Show appreciation. It’s important to show recognition for the work salespeople are doing. Even the most minute of improvements is worth celebrating. Thanking them and demonstrating trust, both as a group and one-to-one, will have them feeling good and ready to crush their quotas.
Create a sense of team collaboration. Remove the borders between boss and employee. Offer the responsibility for new projects to team members, giving them a chance to shine and develop their personal skills at the same time.
Enable autonomy. Along that same vein, remind reps they have complete autonomy over their results. Can you identify and highlight any privileges they’re not taking advantage of?
Foster a culture of transparency. Small acts of sharing can go a long way. This includes explaining your reasoning behind a new process or sharing the data that informed your decision for a big change.
Understand personality traits. All reps are motivated by different things and, similarly, react to various situations differently. Knowing the personality traits of your team members will help you tailor your management approach while being conscious of their values/beliefs during team meetings.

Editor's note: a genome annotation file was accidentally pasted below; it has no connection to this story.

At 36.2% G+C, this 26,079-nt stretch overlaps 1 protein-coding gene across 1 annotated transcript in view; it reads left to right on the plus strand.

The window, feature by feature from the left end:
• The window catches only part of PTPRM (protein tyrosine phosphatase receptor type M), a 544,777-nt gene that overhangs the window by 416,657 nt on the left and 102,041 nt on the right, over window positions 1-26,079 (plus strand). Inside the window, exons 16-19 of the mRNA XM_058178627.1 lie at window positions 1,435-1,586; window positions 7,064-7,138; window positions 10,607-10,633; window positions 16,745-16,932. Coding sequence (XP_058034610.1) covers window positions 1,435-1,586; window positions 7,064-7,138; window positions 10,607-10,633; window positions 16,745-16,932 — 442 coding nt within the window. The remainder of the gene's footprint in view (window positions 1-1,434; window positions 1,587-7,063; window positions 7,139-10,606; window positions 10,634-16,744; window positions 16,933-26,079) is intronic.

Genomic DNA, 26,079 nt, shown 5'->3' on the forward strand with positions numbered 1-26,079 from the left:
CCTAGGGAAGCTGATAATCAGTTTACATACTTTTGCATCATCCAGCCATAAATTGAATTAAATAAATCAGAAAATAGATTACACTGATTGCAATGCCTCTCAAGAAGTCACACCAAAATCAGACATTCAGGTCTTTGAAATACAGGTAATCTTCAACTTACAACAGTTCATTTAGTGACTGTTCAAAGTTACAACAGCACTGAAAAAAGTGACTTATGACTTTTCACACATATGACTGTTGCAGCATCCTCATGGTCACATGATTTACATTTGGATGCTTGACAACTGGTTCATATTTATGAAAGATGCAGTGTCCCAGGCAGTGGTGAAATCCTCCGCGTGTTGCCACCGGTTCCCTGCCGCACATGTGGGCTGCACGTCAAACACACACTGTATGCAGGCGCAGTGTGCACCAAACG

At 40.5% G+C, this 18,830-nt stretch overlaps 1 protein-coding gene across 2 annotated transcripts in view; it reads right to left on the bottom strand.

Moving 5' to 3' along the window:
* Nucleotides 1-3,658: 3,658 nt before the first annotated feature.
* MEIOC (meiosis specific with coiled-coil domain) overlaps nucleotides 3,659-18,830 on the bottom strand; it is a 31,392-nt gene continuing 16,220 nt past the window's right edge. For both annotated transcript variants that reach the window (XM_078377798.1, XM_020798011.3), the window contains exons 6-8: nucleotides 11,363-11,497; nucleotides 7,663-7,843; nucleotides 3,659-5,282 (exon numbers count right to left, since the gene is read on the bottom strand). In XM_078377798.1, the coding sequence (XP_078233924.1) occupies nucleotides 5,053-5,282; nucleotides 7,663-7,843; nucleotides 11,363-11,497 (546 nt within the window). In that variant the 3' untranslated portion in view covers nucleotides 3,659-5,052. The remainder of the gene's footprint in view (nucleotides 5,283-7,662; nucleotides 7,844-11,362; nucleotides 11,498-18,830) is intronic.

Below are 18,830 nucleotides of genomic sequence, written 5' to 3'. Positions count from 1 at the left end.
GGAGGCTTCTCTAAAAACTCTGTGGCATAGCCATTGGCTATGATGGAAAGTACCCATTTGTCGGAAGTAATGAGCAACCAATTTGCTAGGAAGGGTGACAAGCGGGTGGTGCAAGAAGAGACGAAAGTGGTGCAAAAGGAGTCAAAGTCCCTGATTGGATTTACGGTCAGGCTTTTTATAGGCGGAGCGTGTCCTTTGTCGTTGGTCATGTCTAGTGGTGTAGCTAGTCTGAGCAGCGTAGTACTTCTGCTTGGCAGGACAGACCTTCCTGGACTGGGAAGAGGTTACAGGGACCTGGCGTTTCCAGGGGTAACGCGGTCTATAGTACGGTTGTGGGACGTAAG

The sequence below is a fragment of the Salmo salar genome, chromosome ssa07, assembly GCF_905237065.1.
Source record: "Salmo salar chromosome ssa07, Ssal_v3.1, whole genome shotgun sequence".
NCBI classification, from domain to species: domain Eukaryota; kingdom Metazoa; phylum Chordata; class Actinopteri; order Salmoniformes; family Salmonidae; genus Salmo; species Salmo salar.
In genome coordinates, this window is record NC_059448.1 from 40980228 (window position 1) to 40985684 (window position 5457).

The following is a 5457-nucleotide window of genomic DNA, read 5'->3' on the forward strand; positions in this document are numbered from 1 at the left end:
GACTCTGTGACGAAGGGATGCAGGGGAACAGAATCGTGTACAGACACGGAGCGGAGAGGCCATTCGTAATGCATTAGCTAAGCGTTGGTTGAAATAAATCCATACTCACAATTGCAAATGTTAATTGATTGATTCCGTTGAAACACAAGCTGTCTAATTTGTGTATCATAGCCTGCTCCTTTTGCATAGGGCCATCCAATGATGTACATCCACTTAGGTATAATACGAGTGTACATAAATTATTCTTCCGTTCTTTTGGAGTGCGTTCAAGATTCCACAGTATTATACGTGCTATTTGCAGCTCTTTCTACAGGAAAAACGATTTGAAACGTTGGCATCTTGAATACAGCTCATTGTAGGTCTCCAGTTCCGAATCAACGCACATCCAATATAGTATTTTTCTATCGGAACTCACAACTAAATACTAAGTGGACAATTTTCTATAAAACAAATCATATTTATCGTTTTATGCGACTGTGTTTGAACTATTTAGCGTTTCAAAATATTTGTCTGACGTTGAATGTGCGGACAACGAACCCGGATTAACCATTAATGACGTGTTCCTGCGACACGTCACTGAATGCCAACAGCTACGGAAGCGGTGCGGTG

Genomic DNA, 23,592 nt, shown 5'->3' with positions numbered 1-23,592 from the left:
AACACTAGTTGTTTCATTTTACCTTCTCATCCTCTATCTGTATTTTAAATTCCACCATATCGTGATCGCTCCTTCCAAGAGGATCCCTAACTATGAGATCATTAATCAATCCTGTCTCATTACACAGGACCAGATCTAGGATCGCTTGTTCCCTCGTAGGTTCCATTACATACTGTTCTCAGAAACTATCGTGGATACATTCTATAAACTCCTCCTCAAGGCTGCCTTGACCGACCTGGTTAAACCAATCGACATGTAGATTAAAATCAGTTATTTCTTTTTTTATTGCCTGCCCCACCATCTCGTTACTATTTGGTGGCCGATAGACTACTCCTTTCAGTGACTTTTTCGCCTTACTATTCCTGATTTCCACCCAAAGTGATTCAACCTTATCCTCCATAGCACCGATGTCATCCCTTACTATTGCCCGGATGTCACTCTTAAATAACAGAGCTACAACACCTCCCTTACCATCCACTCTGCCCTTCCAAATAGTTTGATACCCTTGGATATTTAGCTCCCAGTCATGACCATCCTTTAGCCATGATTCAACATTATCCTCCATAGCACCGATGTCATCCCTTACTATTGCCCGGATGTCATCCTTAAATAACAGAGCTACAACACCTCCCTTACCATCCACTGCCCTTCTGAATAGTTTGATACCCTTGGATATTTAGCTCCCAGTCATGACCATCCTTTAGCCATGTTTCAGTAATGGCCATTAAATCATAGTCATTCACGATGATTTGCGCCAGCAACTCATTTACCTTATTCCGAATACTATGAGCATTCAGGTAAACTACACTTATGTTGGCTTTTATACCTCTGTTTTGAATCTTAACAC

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The principles shared in this section will get your reps excited and motivated about your meetings before and after they happen. The next step is to get them to collaborate and contribute.
Part 3: Generating strategic value from sales reps
Now you know how to get reps to buy in and feel engaged during sales meetings.
The question is, how do you turn that engagement into strategic value?